Health and Human Services Secretary Alex Azar earlier this month announced that the White House is revisiting and enhancing an Obama-era rule that, in an effort to protect consumers, would clamp down on flavored e-cigarettes and vaping devices readily available on the market.
“The Trump administration is making it clear that we intend to clear the market of flavored e-cigarettes to reverse the deeply concerning epidemic of youth e-cigarette use that is impacting children, families, schools and communities,” said Azar. “We will not stand idly by as these products become an on-ramp to combustible cigarettes or nicotine addiction for a generation of youth.”
As a mother, I commend Secretary Azar and the Trump administration for hitting the “Pause” button on the proliferation of potentially harmful flavored e-cigarette and vaping-device products. It’s alarming to me the number of young men coming down with lung-related illnesses from recreational e-cigarette and vaping-device use.
I’ve been haunted for weeks by images of a young man on a ventilator suffering from a mysterious vaping-related injury and applaud the administration for giving medical professionals the time they need to figure out why these products are hurting our young people, as officials from the Centers for Disease Control and Prevention say they’ve received more than 800 reports of e-cigarette- and vaping-related lung injuries and that authorities still haven’t pinpointed what’s causing the epidemic.
“The specific chemical exposure(s) causing lung injuries associated with e-cigarette use, or vaping, remains unknown at this time,” reads a CDC statement. “More information is needed to know whether one or more e-cigarette or vaping products, substances, or brand is responsible for the outbreak.”
What does this mean? Moms are seeing otherwise healthy teenagers and young-adult children suffering on ventilators because of e-cigarettes, Juul and other vaping-device brands. The CDC has recommended that, until a cause is found, people abstain from vaping. The FDA launched a criminal investigation into these businesses and the House held a hearing on Sept. 24 regarding this epidemic.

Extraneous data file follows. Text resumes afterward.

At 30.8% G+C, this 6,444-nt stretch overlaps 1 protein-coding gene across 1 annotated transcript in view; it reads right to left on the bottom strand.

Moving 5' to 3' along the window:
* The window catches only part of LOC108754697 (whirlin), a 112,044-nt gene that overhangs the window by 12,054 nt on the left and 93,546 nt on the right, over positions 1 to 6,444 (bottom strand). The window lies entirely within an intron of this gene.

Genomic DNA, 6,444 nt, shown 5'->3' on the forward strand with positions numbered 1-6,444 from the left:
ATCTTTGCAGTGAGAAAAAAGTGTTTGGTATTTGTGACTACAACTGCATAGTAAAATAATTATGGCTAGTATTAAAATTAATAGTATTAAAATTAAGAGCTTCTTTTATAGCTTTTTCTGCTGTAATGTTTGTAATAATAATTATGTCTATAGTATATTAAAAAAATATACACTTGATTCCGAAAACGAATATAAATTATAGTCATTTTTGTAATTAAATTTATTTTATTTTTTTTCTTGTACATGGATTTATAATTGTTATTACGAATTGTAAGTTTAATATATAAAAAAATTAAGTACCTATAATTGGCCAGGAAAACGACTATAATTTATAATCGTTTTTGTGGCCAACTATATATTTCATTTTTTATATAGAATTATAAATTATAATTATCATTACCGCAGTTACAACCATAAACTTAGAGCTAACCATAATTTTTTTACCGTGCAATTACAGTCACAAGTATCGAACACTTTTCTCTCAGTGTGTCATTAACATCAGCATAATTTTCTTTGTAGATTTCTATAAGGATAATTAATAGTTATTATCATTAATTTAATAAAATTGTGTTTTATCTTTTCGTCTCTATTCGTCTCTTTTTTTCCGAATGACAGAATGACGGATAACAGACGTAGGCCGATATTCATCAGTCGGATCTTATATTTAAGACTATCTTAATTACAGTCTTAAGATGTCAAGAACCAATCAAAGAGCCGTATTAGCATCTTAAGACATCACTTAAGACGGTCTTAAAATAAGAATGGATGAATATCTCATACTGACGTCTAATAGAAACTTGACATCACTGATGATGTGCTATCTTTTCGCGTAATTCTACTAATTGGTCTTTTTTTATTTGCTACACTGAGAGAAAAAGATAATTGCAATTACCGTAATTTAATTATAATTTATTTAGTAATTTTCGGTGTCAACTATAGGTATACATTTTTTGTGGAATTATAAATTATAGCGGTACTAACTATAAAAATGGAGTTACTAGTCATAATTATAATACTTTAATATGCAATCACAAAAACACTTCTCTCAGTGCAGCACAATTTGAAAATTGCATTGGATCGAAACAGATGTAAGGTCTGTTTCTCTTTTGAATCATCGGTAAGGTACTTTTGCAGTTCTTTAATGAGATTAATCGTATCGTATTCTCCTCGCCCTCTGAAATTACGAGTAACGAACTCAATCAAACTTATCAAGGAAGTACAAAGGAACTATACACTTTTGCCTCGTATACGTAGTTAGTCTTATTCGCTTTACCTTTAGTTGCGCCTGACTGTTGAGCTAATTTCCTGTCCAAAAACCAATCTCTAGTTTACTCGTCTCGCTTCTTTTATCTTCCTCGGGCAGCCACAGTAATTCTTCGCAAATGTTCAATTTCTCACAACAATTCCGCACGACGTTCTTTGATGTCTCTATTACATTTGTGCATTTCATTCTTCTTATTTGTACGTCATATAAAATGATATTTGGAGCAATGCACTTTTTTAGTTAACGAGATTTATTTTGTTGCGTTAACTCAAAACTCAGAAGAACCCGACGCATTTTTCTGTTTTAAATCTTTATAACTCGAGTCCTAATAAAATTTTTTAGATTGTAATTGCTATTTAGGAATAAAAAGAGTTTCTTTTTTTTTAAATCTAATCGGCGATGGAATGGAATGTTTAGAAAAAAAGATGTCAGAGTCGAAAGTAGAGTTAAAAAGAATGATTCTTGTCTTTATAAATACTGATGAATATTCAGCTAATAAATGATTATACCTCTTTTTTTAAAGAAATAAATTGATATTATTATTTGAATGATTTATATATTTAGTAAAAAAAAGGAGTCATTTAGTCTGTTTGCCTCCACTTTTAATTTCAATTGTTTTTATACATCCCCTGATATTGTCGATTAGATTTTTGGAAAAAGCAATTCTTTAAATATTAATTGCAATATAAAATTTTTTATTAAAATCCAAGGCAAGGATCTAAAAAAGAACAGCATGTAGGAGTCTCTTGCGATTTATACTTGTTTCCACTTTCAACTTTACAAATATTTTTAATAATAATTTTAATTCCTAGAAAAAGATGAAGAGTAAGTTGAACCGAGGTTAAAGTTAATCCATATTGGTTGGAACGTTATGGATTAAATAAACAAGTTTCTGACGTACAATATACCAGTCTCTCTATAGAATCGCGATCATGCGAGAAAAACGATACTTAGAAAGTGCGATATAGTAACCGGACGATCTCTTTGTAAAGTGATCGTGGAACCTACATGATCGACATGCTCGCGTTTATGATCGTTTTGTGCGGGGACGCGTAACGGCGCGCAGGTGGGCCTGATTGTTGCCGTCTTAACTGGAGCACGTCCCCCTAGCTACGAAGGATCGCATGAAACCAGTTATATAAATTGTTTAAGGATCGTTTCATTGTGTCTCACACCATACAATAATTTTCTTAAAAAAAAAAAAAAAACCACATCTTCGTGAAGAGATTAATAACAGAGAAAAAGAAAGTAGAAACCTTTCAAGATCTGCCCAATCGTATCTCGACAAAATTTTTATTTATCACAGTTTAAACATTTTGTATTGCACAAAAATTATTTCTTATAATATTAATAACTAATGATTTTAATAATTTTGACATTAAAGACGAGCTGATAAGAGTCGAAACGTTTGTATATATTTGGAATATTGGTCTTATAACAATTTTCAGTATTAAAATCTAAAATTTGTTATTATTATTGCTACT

Thirty-seven people, meanwhile, have died as a result of e-cigarette- and vaping-related use. Those who’ve sustained e-cigarette- or vaping-related injuries are predominantly male and 79% are under 35 years of age. Forty percent are between 18 and 24 years old.
The federal minimum age required to even purchase e-cigarettes or vaping devices is 18 yet a whopping 16 percent of patients that have suffered e-cigarette and vaping-related illnesses are younger than 18 years old, according to the CDC. Clearly, the vaping epidemic is disproportionately affecting our young men and that needs to stop before more fall victim to these devices.
About 25 percent of states have taken the moral high ground and increased the minimum age at which someone can legally purchase tobacco and vaping-related devices to 21 years old. Senate Majority Leader Mitch McConnell (R-Ky.) in May introduced legislation proposing these same age increases apply nationwide. “Unfortunately, it’s reaching epidemic levels,” he told USA Today of the vaping-related horror stories he’s received from constituents.
His proposed legislation is a good start but, obviously, young men are still getting their hands on these harmful products. President Donald J. Trump and Secretary Azar are entirely justified in escalating this issue and choking access to these hazardous products by issuing newly enhanced recommendations for manufacturers.
After all, why give an at-risk demographic even easier access to the very products that could be killing them? This travesty is familiar. I was around in the ‘90s when tobacco giants testified before Congress that nicotine was not “addictive” when they knew the opposite. What are these companies and CEOs up to today? They’ve funneled into two addiction-for-profit industries: marijuana and vaping.
Altria, the parent company of Phillip Morris, invested $12.8 billion in Juul last December and invested $1.8 billion in the marijuana company Cronos Group. Phillip Morris International has created a “nonprofit,” the Foundation for a Smoke-Free World, to promote the company’s e-cigarette products. Out of the tobacco industry, Altria contributed the most money to candidates and committees in the 2018 election cycle.
RJR Tobacco (Reynolds) produces the e-cigarette VUSE and has now been acquired by British American Tobacco (BAT) which produced its first electronic cigarette in 2013. The U.S. Tobacco Company is a subsidiary of Altria and is now known as the U.S. Smokeless Tobacco Company. In 2012, Lorillard Tobacco Company purchased “blu,” an e-cigarette brand and became the first tobacco company to invest in the e-cigarette market. It has since been acquired by Reynolds.
The bottom line is this: No one in the halls of government should be allowing easy access to the very chemical that could be injuring and killing our young men. Shame on any leader who caves to the demands of big business over the health and well-being of his or her constituents. Now it’s time to issue the guidance as soon as possible and give investigators and medical professionals the opportunity they need to discover what’s killing our young men